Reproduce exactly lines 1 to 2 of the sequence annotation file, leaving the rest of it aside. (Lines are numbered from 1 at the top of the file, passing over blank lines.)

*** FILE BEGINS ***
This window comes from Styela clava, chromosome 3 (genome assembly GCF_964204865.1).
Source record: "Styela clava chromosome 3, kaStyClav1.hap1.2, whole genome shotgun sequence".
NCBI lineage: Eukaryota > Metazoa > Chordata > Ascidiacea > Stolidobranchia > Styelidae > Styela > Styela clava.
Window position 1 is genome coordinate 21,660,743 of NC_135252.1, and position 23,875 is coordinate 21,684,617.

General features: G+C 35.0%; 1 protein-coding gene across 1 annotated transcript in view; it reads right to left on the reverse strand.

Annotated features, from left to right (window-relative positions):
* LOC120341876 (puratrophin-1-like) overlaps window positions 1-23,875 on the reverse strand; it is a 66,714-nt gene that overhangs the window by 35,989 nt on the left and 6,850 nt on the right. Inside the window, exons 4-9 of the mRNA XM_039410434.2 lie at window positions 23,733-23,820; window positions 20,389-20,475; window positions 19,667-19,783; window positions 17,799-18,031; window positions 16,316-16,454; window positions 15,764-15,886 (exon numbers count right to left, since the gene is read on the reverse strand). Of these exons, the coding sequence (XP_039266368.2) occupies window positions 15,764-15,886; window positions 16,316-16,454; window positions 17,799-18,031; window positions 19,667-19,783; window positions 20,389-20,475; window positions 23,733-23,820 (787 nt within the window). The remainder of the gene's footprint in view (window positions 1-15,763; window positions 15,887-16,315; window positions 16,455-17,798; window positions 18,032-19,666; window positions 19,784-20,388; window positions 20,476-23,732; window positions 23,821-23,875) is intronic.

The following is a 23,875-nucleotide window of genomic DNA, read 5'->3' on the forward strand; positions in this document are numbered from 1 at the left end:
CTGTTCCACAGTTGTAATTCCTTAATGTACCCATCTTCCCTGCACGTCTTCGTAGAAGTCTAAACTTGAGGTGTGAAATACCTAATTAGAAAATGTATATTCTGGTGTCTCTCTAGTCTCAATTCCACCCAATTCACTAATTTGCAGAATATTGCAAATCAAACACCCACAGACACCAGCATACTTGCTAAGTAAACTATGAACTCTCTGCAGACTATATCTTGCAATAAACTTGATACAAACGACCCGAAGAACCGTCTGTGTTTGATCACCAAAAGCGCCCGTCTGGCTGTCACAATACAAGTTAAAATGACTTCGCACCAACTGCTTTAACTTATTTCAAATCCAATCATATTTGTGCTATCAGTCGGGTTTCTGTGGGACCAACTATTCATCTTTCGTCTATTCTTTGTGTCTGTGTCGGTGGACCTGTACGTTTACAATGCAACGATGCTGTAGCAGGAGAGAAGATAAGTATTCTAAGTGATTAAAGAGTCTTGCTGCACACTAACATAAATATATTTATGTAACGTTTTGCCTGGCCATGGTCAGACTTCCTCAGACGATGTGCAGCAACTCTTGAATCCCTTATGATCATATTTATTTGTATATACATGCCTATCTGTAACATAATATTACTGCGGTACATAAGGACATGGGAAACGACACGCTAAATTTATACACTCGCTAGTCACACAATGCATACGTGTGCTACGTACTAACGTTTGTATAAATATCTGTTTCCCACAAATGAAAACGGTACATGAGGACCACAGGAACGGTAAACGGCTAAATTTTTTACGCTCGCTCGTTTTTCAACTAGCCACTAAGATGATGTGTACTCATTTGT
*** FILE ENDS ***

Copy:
This window comes from Styela clava, chromosome 3 (genome assembly GCF_964204865.1).
Source record: "Styela clava chromosome 3, kaStyClav1.hap1.2, whole genome shotgun sequence".